Five U.S. Embassies in Africa Reopened

The State Department reopened five embassies in Africa yesterday but said terrorists directed by fugitive Saudi millionaire Osama bin Laden still may be preparing attacks against U.S. facilities.

Declaring the protection of U.S. diplomats a top priority, spokesman James P. Rubin said the embassy in Madagascar would remain shuttered, with daily evaluations of the situation on the Indian Ocean island republic.

Security at all six embassies has been enhanced since operations were suspended last Thursday, but they remain the targets of "suspicious surveillance," Rubin said.

He would not say whether U.S. intelligence knows the whereabouts of bin Laden.

Last week, Rubin offered no details about the surveillance that led U.S. authorities to suspend operations at the embassies in Gambia, Togo, Liberia, Namibia, Senegal and Madagascar. He did not explain yesterday why officials decided to reopen all but the embassy in Madagascar.

Rubin also renewed a warning that bin Laden may be preparing to strike as the first anniversary nears of the Aug. 7 bombings of the U.S. embassies in Kenya and Tanzania. The blasts killed 224 people, including 12 Americans in Nairobi. "We have seen an increased activity indicating continuing planning for terrorist attacks by members of Osama bin Laden's network," he said.

Bin Laden and 14 others accused of masterminding last summer's twin attacks in East Africa have been indicted in a New York court.

Appeal of Air Pollution Ruling Is Sought

The Justice Department asked a full appeals court to reconsider a three-judge panel's decision to overturn new federal air pollution regulations for smog and soot.

The controversial requirements, issued by the Environmental Protection Agency in 1997, called for tougher pollution controls to reduce the amount of smog-causing chemicals and microscopic soot in the air.

The three-judge panel of the U.S. Court of Appeals here said in a 2-1 decision last month that the EPA lacked authority to impose the tougher smog standards and had improperly issued new standards for soot.

The Justice Department argued that the panel had "erred in concluding that the EPA lacks authority to implement and revise more stringent ozone" standards and in holding that the agency's actions on soot was an "unconstitutional delegation of legislative authority."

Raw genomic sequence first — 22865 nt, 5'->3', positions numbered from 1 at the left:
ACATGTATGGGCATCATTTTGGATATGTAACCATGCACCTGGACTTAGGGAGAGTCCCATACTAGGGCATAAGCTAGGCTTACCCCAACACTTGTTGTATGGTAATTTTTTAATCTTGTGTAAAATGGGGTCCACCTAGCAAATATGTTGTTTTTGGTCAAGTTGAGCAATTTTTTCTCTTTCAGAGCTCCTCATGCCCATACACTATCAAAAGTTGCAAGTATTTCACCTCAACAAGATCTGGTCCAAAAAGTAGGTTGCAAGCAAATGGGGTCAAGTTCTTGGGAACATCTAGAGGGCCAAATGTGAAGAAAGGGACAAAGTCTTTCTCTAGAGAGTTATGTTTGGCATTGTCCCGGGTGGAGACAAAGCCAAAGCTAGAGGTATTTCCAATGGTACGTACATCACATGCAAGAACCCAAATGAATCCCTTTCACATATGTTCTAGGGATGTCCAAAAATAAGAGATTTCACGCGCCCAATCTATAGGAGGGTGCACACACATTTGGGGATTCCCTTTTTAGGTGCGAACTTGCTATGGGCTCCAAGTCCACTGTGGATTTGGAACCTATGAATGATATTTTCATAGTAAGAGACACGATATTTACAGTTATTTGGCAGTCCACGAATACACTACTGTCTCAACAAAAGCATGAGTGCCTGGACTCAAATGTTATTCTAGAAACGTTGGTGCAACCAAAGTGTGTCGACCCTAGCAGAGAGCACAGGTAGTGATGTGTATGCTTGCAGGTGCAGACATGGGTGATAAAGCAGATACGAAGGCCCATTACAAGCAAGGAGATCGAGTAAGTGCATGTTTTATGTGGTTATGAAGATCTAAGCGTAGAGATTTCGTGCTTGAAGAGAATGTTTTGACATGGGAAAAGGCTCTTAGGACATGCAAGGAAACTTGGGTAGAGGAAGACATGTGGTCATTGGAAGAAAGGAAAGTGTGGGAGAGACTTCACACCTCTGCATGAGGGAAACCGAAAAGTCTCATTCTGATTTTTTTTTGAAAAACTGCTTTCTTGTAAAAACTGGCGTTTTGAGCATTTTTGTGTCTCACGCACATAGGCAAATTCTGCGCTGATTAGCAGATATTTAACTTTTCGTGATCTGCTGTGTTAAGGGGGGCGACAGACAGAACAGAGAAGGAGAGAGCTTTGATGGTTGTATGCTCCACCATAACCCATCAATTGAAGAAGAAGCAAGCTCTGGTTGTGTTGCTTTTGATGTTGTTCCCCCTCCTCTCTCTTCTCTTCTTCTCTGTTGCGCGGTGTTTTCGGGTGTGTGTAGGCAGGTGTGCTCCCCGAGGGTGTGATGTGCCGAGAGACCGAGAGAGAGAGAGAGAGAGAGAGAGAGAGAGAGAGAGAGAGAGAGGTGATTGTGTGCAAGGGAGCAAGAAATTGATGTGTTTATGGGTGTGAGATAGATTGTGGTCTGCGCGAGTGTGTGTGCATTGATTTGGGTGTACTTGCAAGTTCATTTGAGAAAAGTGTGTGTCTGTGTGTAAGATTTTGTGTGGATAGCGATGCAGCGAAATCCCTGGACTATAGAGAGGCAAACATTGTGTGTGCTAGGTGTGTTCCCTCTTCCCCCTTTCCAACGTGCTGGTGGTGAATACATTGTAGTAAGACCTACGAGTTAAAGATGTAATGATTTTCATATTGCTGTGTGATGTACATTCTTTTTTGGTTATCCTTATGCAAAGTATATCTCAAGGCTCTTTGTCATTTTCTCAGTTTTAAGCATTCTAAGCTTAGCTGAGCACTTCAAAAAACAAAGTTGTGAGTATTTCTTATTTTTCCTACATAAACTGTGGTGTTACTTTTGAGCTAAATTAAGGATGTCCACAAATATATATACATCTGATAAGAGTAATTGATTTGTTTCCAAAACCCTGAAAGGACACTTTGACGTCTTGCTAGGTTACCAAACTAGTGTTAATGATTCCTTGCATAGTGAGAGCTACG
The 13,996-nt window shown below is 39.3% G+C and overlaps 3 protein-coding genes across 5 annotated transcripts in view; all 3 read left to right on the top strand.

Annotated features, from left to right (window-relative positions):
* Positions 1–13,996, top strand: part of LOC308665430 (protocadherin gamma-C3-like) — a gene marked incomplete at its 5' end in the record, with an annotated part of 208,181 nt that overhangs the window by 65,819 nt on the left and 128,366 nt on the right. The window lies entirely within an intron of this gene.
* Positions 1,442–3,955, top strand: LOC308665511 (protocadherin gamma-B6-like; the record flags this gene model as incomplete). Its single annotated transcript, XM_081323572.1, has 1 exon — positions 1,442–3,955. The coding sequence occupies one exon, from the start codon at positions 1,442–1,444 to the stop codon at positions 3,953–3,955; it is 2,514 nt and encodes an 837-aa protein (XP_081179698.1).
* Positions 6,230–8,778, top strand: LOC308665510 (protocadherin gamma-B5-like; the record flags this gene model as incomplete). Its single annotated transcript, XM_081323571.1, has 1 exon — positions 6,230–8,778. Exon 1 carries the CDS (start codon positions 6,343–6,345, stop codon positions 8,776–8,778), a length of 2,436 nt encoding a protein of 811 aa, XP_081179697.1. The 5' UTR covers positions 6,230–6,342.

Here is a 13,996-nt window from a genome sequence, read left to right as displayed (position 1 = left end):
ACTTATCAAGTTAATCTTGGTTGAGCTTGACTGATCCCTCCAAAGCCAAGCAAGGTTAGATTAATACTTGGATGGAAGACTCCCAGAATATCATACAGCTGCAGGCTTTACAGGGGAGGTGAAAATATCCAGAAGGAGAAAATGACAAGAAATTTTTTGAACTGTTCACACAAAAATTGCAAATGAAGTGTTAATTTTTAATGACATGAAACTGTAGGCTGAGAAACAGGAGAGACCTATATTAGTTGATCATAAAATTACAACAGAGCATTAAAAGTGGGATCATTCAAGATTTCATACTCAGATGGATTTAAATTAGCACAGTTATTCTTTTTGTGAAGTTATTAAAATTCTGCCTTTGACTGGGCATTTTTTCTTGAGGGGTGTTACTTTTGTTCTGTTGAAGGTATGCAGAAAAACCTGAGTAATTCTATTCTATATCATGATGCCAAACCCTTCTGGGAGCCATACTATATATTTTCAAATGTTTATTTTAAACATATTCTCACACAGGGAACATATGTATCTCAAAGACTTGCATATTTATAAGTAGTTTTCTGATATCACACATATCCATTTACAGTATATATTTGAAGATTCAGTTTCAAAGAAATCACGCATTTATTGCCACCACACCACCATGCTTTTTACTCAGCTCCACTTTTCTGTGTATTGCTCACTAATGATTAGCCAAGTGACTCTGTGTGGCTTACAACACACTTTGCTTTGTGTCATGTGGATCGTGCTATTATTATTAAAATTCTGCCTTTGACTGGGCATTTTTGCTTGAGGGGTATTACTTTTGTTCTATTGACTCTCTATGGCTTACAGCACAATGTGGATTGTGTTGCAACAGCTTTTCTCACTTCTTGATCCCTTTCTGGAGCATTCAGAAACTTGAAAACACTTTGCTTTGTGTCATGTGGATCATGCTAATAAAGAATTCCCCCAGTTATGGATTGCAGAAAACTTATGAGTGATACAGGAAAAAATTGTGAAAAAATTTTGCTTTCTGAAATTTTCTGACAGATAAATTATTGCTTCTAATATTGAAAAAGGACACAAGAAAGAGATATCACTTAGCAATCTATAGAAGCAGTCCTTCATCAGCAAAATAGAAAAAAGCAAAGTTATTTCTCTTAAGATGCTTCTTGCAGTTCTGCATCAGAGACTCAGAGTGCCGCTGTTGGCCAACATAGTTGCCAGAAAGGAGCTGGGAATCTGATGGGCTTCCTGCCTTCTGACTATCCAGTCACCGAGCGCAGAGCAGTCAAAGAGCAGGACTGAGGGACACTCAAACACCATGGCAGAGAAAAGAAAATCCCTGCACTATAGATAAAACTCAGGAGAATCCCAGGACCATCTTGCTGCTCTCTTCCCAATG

The full appeals court must consider whether to uphold or reverse the panel's decision. The administration may still appeal the case to the Supreme Court.

The controversial 1997 regulation struck down by the May 14 decision required tougher air pollution controls to reduce soot and ozone levels to ensure better protection of children, the elderly and people with respiratory illnesses. The ruling came in a lawsuit filed by a cross-section of industry groups representing the trucking, utility, chemical, oil and auto industries, as well as small businesses. Ohio, Michigan and West Virginia also joined the suit.

Hackers Vandalize Army s Web Site

Computer hackers defaced the Army s main Web site in the latest digital attack on a federal system. Pentagon workers noticed it early yesterday and repaired it. Army spokesman Jim Stueve said administrators believe that hackers altered the site between 8 p.m. Sunday and 5 a.m. yesterday, but no internal systems were affected. There were no security breaches, he said. The altered site announced the attack has a purpose . . . to settle rumors about the demise of the loosely organized hacker group that claimed responsibility for the May attack on the White House Web site. Another message hidden within the altered page s computer code urged people who saw it to trust very few people. Stueve said he noticed the defaced page when he arrived for work Monday morning. It was replaced by 6 a.m. The attack follows several others on prominent government Internet sites, including those of the White House, FBI and Senate. Military pages have long been favorites of hackers. They re always the target, said Keith Rhodes, a director in the information management division of the General Accounting Office, the investigative branch of Congress. It s almost like a rite of passage. You have to bust a [military] site to have any credibility.